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You also never know how severe or long a crises will end up becoming.
This is what I was thinking: Venezuela has been struggling with shortages for years, now.

What is making things particularly ugly now is that Venezuela imports 80% of their food, and that has been cut off because now the currency is hardly worth a thing. People are bringing bag fulls of money to the store in the hopes of buying ONE! bag full of food. And, with very little food now being imported soon there will be no food in the country at all. They and their loved ones will be hungry, and they will blame the people in power.

And, they will be right to blame the people in power, for printing so much money that it is now almost worthless. There have been shortages for years but the current lack of food is due to the amount of inflation the government has caused. The other nations will no longer sell them food because nobody wants their money.
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Old 05-17-2016, 10:38 PM
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Originally Posted by Nomad, 2nd View Post
Don't just buy beans and rice, buy what you eat, eat what you store.

I'm in town for my beekeeping meeting, and stopped by a... odd lots store, it's not a salvage grocery, buy close.

Spent $71, but stocked up on things I actually USE.

Don't mistake, last time I was in there rice was 1/2 what the grocery carries, and I got 100lbs.


But throwing away stuff is no savings, and will SUCK to have a dietary shift when your under stress....

you're right Nomad... I was just being brief on my post (unusual for me...grin)
my food preps actually resemble a min-grocery store...I don't have thos buckets of oats etc...we literally can reach in the big closet and pull a normal dinner...all the canned veggies that we normall eat, yes bags of rice cause I like rice, my wife learned how to pressure can including meats etc..but I typically load up the shelves with the easy cans from the grocery store when i find a sale...we rotate so nothing really gets too old.. I do find that i don't go through canned fruits quick enough.
but field peas, green beans, peas, corn, etc...there's enough put up to take us through the first 8 -12 months depending on how many family members come to call.
we have months worth of simple stuff like dishwashing detergent, toilet paper, shampoos, deodorants, toothpaste and spare brushes, etc...the list goes on,and includes common meds and more serious medical supplies...there's pretty much everything you'd go shopping for on a normal day...I sacrifice some stuff each year cause we just don't use it and it has a shorter shelf life..ie hamburger helper kind of stuff, powdered milk..things that it'd be great to have on a surprise bad end of world day...I look at it like insurance money..you spend it..if you don't need it, then it's money gone..but we are pretty good to rotate and not waste a lot.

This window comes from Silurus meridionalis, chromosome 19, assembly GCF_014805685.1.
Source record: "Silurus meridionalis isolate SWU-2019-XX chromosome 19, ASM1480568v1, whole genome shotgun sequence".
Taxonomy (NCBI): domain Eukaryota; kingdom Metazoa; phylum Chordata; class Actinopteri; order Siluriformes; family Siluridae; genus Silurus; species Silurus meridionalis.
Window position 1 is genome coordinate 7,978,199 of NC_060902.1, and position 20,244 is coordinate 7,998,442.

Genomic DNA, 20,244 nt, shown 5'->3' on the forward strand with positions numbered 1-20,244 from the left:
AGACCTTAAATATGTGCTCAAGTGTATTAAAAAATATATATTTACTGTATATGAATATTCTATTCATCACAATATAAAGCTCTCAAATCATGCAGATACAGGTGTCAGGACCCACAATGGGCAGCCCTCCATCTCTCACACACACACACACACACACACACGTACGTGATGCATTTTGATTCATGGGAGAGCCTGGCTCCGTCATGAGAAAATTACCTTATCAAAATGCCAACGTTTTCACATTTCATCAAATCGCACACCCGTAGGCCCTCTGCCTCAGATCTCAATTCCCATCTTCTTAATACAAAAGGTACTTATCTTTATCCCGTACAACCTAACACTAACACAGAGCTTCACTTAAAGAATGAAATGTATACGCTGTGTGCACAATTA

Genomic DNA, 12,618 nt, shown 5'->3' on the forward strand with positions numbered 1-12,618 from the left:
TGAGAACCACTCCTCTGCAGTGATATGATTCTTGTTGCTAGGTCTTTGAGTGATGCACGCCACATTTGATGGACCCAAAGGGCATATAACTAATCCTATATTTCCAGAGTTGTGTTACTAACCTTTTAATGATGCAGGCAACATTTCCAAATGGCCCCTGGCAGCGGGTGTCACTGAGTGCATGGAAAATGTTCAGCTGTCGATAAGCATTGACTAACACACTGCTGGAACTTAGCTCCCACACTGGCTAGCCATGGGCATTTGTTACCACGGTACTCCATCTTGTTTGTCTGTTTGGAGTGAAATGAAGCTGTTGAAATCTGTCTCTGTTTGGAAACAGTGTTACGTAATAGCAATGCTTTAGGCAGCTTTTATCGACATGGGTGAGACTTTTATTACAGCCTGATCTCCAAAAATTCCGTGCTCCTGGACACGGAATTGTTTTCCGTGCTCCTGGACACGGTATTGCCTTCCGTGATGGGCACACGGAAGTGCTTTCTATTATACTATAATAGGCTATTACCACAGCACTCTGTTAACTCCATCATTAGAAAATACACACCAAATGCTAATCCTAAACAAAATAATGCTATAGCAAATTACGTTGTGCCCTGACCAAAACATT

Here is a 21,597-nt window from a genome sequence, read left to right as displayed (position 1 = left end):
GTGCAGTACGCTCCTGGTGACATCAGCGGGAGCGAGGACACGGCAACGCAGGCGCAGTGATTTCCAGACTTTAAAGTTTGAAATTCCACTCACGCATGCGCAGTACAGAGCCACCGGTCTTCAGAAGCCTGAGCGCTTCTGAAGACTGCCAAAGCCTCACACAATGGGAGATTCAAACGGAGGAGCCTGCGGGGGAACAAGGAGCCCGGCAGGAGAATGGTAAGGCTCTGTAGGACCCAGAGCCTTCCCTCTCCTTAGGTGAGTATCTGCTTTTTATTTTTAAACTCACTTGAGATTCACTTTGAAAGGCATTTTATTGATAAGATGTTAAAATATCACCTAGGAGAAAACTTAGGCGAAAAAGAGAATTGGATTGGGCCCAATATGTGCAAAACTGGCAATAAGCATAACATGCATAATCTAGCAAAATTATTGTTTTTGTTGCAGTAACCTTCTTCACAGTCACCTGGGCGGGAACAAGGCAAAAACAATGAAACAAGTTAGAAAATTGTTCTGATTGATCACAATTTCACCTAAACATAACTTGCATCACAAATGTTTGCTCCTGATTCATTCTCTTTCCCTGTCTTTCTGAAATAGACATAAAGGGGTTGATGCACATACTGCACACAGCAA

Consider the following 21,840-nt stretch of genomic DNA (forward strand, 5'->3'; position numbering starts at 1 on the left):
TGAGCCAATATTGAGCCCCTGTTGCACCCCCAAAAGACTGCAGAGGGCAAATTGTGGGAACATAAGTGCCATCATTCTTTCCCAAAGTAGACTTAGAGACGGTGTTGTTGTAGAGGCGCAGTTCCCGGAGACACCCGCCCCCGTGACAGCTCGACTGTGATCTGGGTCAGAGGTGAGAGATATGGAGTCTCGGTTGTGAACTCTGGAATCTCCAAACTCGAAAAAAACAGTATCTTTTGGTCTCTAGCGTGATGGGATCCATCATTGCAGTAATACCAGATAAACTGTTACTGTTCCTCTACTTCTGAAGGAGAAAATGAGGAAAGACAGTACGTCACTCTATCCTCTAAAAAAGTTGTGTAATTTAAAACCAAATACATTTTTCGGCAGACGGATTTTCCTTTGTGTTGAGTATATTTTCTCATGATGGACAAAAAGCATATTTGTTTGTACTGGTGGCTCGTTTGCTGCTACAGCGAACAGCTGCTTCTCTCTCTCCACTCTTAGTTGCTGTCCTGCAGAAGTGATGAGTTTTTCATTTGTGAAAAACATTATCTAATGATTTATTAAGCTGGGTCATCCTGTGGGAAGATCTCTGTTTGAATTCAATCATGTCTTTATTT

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Old 05-17-2016, 10:48 PM
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Originally Posted by Kansas Terri View Post
This is what I was thinking: Venezuela has been struggling with shortages for years, now.

What is making things particularly ugly now is that Venezuela imports 80% of their food, and that has been cut off because now the currency is hardly worth a thing. People are bringing bag fulls of money to the store in the hopes of buying ONE! bag full of food. And, with very little food now being imported soon there will be no food in the country at all. They and their loved ones will be hungry, and they will blame the people in power.

And, they will be right to blame the people in power, for printing so much money that it is now almost worthless. There have been shortages for years but the current lack of food is due to the amount of inflation the government has caused. The other nations will no longer sell them food because nobody wants their money.
No company in their right mind would build anything there either. Look how ConocoPhilips, Exxon, Cargill, Owens Illinois and other companies had their assets stolen from them when Chavez started nationalizing Venezuela.
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Old 05-17-2016, 10:53 PM
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If the rich are getting richer, the poor must be getting poorer. Or the middle is giving up a lot to feed both ends.